Volume 9, Issue 2 (Spring 2021)                   PCP 2021, 9(2): 121-132 | Back to browse issues page

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Ghahari S, Jamil L, Farrokhi N, Davoodi R. Comparing the Effects of Emotion-focused Couple Therapy and Acceptance and Commitment Therapy on Marital Conflict and Emotion Regulation. PCP. 2021; 9 (2) :121-132
URL: http://jpcp.uswr.ac.ir/article-1-761-en.html
1- Department of Mental Health, School of Behavioral Sciences and Mental Health (Tehran Institute of Psychiatry), Iran University of Medical Sciences, Tehran, Iran.
2- Department of Clinical Psychology, AJA University of Medical Sciences, Tehran, Iran. , l.jamil@ajaums.ac.ir
3- Department of Clinical Psychology, School of Psychology, Roudehen Branch, Islamic Azad University, Roudehen, Iran.
4- Department of Clinical Psychology, School of Psychology, Tonekabon Branch, Islamic Azad University, Tonekabon, Iran.
Abstract:   (962 Views)
Objective: Marital conflict can be described as the state of tension or stress between couples. Accordingly, couples who are unable to regulate their negative emotions experience fragile relationships. This study aimed to compare the effects of Emotion-Focused Couple Therapy (EFCT) and Acceptance and Commitment Therapy (ACT) on Cognitive Emotion Regulation (CER) strategies and marital conflict. 
Methods: The study sample included 28 married women who were randomly assigned to the EFCT and ACT groups. The questionnaire battery included the Questionnaire of Marital Conflicts, the Cognitive Emotion Regulation Questionnaire, and the Second Edition of the Structured Clinical Interview for the Diagnostic and Statistical Manual of Mental Disorders (DSM) (SCID-II).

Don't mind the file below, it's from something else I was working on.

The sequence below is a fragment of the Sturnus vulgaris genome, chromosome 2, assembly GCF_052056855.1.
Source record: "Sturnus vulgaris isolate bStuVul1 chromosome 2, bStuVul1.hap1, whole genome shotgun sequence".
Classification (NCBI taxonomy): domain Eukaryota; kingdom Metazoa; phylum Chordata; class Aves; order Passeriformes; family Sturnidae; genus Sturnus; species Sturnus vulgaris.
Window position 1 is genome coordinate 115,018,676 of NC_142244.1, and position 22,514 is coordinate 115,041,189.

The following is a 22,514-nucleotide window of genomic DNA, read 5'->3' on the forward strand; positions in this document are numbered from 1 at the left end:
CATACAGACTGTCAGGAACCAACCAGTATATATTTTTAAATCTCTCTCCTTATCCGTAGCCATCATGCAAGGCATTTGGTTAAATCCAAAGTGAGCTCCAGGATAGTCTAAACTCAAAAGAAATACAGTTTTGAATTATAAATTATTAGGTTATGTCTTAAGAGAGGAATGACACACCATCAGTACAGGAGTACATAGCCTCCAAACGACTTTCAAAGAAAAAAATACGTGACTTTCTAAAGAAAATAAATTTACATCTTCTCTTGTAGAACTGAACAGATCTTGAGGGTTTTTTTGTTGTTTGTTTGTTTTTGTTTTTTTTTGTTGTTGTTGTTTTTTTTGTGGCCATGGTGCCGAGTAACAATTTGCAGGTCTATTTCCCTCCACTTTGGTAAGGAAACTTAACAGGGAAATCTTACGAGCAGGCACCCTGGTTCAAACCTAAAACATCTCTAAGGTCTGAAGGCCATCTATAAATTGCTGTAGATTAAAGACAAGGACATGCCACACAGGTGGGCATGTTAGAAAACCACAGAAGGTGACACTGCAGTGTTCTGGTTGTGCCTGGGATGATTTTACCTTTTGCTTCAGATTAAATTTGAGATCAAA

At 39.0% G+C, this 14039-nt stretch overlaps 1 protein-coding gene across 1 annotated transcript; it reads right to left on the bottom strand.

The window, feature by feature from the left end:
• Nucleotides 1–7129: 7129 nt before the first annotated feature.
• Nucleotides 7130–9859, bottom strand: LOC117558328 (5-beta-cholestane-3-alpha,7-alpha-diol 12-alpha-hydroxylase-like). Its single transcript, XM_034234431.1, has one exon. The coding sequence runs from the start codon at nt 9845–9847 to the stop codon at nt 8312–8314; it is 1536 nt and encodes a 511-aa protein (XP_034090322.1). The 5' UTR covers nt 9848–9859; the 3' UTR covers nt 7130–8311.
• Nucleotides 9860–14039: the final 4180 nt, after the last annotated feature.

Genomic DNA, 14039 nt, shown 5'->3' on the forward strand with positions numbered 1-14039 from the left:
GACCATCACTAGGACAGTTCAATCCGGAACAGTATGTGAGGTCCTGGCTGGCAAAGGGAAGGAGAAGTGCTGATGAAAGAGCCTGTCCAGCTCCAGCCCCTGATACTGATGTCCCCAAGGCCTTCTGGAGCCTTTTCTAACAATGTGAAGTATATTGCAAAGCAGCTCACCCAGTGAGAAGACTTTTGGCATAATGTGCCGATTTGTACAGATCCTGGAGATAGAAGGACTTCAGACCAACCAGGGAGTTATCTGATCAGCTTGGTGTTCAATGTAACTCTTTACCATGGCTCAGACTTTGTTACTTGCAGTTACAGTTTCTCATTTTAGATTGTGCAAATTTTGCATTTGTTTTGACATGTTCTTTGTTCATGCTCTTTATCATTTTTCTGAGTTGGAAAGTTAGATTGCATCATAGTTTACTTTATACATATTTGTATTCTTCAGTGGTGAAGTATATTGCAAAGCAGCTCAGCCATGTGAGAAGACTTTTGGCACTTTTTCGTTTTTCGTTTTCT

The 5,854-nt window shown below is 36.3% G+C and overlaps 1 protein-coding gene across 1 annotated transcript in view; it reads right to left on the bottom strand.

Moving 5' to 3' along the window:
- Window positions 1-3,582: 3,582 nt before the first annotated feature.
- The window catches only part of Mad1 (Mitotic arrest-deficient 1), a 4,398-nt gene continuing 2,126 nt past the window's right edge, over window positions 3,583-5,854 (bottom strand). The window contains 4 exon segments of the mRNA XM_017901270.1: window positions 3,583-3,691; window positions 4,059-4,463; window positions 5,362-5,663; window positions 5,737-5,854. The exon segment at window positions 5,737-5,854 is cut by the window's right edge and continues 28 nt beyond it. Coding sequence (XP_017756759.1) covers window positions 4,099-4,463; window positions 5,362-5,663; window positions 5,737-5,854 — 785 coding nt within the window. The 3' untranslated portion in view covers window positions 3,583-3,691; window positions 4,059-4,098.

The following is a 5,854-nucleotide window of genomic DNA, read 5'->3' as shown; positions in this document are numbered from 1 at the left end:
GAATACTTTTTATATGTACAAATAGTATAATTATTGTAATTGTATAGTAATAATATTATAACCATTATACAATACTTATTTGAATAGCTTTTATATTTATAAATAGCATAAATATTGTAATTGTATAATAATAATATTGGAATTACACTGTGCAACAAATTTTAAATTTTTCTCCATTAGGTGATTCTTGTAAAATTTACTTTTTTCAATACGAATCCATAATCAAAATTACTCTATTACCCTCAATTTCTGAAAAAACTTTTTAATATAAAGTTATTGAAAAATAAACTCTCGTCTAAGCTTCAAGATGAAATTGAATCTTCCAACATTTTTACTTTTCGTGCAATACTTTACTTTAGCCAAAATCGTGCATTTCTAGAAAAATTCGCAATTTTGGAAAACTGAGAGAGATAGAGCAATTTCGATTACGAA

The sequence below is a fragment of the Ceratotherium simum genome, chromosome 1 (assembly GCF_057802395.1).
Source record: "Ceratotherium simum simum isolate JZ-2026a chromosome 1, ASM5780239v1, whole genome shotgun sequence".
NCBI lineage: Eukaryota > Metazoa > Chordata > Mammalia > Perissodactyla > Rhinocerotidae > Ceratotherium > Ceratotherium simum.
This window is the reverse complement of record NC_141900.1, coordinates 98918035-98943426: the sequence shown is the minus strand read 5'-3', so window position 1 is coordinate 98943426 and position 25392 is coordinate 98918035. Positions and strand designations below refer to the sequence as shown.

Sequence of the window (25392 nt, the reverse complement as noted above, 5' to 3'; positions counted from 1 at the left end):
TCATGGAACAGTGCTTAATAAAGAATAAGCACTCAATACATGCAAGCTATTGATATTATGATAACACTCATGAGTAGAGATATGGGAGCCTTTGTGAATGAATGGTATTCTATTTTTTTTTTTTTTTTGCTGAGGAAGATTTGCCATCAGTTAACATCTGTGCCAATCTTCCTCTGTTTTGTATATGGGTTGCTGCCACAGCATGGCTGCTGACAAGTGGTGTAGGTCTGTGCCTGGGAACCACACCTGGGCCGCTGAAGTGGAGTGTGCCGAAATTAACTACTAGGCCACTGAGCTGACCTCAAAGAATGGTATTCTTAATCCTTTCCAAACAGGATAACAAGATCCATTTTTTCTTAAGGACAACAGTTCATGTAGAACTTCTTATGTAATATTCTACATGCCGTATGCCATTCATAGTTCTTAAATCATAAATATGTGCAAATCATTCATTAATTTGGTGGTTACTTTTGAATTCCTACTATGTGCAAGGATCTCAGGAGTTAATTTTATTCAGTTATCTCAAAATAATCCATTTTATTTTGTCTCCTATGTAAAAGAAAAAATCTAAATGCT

Results: The result of the Independent Samples t-test indicated no difference in pretest scores of the study participants. However, significant differences were determined between the study groups in the posttest phase (P<0.001). Additionally, the Paired Samples t-test results revealed significant differences between pretest and posttest scores between the EFCT (P<0.001) and ACT (P<0.028 for marital conflict, P<0.001 for adaptive CER strategies, & P<0.031 for non-adaptive CER strategies) groups. Moreover, EFCT was clinically more effective than ACT. Accordingly, the effect size of EFCT and ACT for marital conflict was measured as 2.33 and 0.83; respecting adaptive and non-adaptive CER strategies, these values were computed as 2.89 and 2.02 as well as 2.89 and 0.88, respectively. 
Conclusion: Overall, EFCT and ACTT were effective in improving marital conflict and CER strategies. Besides, EFCT was clinically more effective than ACT in this regard.
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Type of Study: Research | Subject: Family and group therapy
Received: 2020/10/12 | Accepted: 2021/01/25 | Published: 2021/04/1

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